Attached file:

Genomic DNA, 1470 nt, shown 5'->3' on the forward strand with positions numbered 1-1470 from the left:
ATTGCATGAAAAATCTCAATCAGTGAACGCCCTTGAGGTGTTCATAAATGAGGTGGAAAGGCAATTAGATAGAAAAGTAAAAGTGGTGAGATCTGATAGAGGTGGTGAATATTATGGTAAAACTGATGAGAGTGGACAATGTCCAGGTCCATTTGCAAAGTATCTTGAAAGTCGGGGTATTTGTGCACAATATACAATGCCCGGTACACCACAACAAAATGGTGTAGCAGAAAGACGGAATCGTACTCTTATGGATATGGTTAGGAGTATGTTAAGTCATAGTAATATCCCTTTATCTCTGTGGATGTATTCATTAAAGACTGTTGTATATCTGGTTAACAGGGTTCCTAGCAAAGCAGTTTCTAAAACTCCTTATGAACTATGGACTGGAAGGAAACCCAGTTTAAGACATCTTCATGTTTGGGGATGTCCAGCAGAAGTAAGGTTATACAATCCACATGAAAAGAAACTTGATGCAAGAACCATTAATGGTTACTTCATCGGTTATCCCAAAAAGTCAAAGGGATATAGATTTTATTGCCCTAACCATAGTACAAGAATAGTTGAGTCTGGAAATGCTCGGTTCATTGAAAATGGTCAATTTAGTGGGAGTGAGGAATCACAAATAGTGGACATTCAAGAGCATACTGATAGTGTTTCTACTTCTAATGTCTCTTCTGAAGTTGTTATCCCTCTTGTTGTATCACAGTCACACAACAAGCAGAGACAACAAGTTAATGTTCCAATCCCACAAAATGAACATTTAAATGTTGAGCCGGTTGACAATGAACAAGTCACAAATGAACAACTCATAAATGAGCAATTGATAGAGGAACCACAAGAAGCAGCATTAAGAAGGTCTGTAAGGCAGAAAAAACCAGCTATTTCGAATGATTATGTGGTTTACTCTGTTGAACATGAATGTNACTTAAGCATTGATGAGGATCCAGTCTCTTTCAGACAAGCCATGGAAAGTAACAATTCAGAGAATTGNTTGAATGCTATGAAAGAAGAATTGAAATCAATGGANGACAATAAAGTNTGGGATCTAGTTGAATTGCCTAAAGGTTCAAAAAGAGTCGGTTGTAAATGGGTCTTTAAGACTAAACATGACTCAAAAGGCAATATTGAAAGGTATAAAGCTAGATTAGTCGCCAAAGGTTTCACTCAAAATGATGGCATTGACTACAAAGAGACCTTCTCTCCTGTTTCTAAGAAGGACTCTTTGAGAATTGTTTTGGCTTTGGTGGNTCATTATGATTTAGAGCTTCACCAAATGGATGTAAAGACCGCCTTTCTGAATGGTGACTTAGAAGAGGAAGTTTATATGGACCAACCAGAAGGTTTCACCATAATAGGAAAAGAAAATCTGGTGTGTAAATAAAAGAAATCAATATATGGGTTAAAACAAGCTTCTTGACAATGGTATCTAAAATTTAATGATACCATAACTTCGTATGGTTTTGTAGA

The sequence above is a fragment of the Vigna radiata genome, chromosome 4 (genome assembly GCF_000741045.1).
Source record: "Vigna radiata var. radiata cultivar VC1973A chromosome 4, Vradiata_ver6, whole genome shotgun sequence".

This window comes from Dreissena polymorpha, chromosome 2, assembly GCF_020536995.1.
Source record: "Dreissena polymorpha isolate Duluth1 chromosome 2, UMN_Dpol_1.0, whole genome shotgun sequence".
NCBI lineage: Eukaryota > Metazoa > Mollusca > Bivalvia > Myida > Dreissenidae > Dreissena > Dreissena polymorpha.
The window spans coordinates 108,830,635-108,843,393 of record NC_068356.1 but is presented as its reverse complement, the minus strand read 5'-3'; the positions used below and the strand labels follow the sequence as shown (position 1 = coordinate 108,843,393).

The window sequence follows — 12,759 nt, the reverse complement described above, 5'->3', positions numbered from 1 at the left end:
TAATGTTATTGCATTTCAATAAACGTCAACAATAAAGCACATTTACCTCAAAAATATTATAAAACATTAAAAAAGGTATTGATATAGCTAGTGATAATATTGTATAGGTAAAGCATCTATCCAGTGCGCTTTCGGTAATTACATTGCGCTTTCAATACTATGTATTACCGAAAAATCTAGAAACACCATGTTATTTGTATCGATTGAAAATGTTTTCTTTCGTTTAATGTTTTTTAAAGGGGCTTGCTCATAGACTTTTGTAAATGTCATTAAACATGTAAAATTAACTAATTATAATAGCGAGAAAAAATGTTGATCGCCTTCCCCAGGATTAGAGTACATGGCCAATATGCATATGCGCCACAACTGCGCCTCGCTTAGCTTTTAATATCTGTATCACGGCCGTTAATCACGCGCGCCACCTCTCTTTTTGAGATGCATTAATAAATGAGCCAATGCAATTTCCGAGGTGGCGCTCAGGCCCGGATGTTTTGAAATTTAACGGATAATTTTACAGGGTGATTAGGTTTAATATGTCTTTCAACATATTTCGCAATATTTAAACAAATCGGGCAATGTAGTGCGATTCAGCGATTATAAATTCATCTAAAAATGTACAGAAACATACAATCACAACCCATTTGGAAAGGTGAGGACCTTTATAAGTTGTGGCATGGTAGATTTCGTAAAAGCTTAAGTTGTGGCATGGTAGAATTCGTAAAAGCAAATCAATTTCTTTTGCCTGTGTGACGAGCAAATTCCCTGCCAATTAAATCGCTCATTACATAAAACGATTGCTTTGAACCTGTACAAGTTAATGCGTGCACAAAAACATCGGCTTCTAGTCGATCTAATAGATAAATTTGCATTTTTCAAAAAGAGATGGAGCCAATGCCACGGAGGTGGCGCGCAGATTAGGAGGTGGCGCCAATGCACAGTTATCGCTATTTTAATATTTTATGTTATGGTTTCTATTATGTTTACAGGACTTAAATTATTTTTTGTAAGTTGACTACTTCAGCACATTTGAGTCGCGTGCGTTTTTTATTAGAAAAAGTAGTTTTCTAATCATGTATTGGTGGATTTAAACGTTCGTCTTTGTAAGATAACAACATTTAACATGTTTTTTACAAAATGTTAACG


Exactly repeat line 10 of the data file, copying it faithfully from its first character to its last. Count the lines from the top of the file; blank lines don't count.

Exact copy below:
TAATGTTATTGCATTTCAATAAACGTCAACAATAAAGCACATTTACCTCAAAAATATTATAAAACATTAAAAAAGGTATTGATATAGCTAGTGATAATATTGTATAGGTAAAGCATCTATCCAGTGCGCTTTCGGTAATTACATTGCGCTTTCAATACTATGTATTACCGAAAAATCTAGAAACACCATGTTATTTGTATCGATTGAAAATGTTTTCTTTCGTTTAATGTTTTTTAAAGGGGCTTGCTCATAGACTTTTGTAAATGTCATTAAACATGTAAAATTAACTAATTATAATAGCGAGAAAAAATGTTGATCGCCTTCCCCAGGATTAGAGTACATGGCCAATATGCATATGCGCCACAACTGCGCCTCGCTTAGCTTTTAATATCTGTATCACGGCCGTTAATCACGCGCGCCACCTCTCTTTTTGAGATGCATTAATAAATGAGCCAATGCAATTTCCGAGGTGGCGCTCAGGCCCGGATGTTTTGAAATTTAACGGATAATTTTACAGGGTGATTAGGTTTAATATGTCTTTCAACATATTTCGCAATATTTAAACAAATCGGGCAATGTAGTGCGATTCAGCGATTATAAATTCATCTAAAAATGTACAGAAACATACAATCACAACCCATTTGGAAAGGTGAGGACCTTTATAAGTTGTGGCATGGTAGATTTCGTAAAAGCTTAAGTTGTGGCATGGTAGAATTCGTAAAAGCAAATCAATTTCTTTTGCCTGTGTGACGAGCAAATTCCCTGCCAATTAAATCGCTCATTACATAAAACGATTGCTTTGAACCTGTACAAGTTAATGCGTGCACAAAAACATCGGCTTCTAGTCGATCTAATAGATAAATTTGCATTTTTCAAAAAGAGATGGAGCCAATGCCACGGAGGTGGCGCGCAGATTAGGAGGTGGCGCCAATGCACAGTTATCGCTATTTTAATATTTTATGTTATGGTTTCTATTATGTTTACAGGACTTAAATTATTTTTTGTAAGTTGACTACTTCAGCACATTTGAGTCGCGTGCGTTTTTTATTAGAAAAAGTAGTTTTCTAATCATGTATTGGTGGATTTAAACGTTCGTCTTTGTAAGATAACAACATTTAACATGTTTTTTACAAAATGTTAACG